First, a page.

3D printers are the exciting part of the technology that we’ve all been waiting for. It’s exciting to see something you’ve designed slowly being built right in front of you. 3D printers have no limits, they’ve given you the freedom to hold a physical 3D model of literally anything.
You wouldn’t have to call multiple stores asking if they can custom-make something that you’ve always wanted, you can do that yourself in the comfort of your own home and in a matter of just a few hours.
Using 3D printers is simple, if you understand what they are, you’ll be able to use them as easily as you use a traditional printer. In three simple steps, you’ll be able to print your first 3D model, so let’s dive right in.
Step One: Understanding The Process
You don’t just press print and the 3D printer starts working and it’s all good. There’s a whole process starting from designing your model to actually printing it.
Computer-Aided Design Model (CAD Model)
Before you can print, you need to have a softcopy of what you’re aiming to print. Software programs like AutoCad and Solidworks are two of the most popular CAD software programs. However, you can find other programs that are easy to deal with and are made for beginners.
Also, you can find a wide range of files that you can print directly without having to draw them yourself.
Converting Into STL
We know that JPG is a format of images and Docx is a format of text files. Well, STL is also a format; however, it is a format of files that can be 3D printed.
After your design is done and ready to be printed, it has to go through slicing software before the printing itself. The word ‘slicing’ implies exactly what it does; it slices your design into thin layers that the printer can understand. Also, the slicer software adds any additional or missing foundations that your design may be missing.
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Step Two: Knowing What You’re Dealing With
There are different types of 3D printers and different techniques for printing. In order to operate the 3D printer, you have to know what it is, what it does, and how it does it.
Techniques of 3D Printing
- Stereolithography (SLA)
Con: Limited materials.
- Digital Light Processing (DLP)
Pro: High speed.
Con: High cost.
- Fused Deposition Modeling (FDM)
Materials: Thermoplastic filaments.
Pro: Wide range of materials.
Con: Low accuracy.
- Selective Laser Sintering (SLS)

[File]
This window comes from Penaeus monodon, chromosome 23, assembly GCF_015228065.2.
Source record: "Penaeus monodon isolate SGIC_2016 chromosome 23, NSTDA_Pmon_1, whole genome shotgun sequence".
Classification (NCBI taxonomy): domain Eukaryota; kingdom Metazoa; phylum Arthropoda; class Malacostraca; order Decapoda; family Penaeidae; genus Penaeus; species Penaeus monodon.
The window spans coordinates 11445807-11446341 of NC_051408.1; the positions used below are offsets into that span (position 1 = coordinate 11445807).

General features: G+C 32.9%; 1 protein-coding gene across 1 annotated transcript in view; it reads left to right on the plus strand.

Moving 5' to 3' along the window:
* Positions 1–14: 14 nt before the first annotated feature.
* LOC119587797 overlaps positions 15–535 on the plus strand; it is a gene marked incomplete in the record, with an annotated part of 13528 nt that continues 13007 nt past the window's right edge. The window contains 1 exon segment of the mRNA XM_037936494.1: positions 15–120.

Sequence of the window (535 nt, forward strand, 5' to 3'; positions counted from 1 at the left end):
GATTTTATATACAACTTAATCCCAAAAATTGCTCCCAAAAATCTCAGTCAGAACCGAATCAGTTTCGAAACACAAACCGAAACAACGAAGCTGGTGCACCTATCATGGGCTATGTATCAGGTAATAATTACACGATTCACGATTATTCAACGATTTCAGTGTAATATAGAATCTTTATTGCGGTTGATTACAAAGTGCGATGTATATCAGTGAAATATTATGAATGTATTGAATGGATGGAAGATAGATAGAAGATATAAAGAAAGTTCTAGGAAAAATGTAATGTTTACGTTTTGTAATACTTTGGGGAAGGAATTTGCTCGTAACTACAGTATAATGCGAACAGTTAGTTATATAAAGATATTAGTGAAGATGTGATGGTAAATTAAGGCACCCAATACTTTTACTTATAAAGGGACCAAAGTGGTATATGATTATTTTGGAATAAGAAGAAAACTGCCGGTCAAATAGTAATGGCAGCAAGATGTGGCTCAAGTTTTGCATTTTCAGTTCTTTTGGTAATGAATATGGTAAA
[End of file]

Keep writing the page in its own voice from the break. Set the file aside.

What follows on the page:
Materials: Thermoplastic powders.
Pro: No need for support material.
Con: Requires a lot of power.
- Material Jetting (MJ)
Materials: Photopolymer resin.
Con: High cost.
Now that you know a brief idea about 3D printing techniques, you should be able to tell whether the printer you’re working with is suitable to achieve what you’re aiming for or not.
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3D Printer Components
- The Print Bed
Defines the maximum size of the object that you can print using that 3D printer.
- The Hot End
The part where the liquified plastic (or whatever material you’re using) is being disposed into the print bed.
- The Nozzle
The tip of the Hot End and the part where liquefied plastic is actually coming out. The size of the nozzle is a factor in determining the finish, accuracy, and speed.
- Cooling System
After the material has been disposed into its path, it needs to cool down enough in order to solidify so the printer can proceed with printing the following layer. Cooling the material down is performed by a cooling system that can be as simple as a fan.
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Step Three: Setting Up The Printer
Leveling The Bed
You have to level the bed with the executor. Most 3D printers can auto-level by just pressing a button or two. If your printer doesn’t have that feature, you’ll simply have to screw or unscrew the edges of the bed accordingly.
Adding The Filament
Make sure you load your filament of choice into the printer. However, not all filaments work with all printers. Make sure the diameter of the filament fits into your printer and that the material of the filament itself is supported by your printer.
Preheat Before Printing
While 3D printing is as easy to process, it is not a quick one. Before using your 3D printer, make sure that it’s heated to avoid any jamming of the filament.
Before going straight into printing your design, try a test design to make sure that everything is working smoothly and also to get used to how the printer works and how long it takes.
After you’re done printing and you want to remove your model from the bed, you need to be cautious. Some techniques of printing leave the model hot after they’re done. Be patient and be careful. If your model is big or hard to remove, try using a plastic spatula or anything similar. Just make sure that whatever you’re using is not sharp enough to scratch the bed or your model.
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Using a 3D printer is not considered a difficult process, just follow the steps mentioned above, read the user manual for any extra precautions that your printer may require, and most importantly, have fun.
Fascinated by science from an early age, Jason has always been drawn to learning and experiencing technology. From learning about light through his passion for photography, building out PCs, and printing 3D models life couldn’t be better. When he isn’t writing about all things 3D printing related he enjoys reading, watch soccer and enjoy with his family.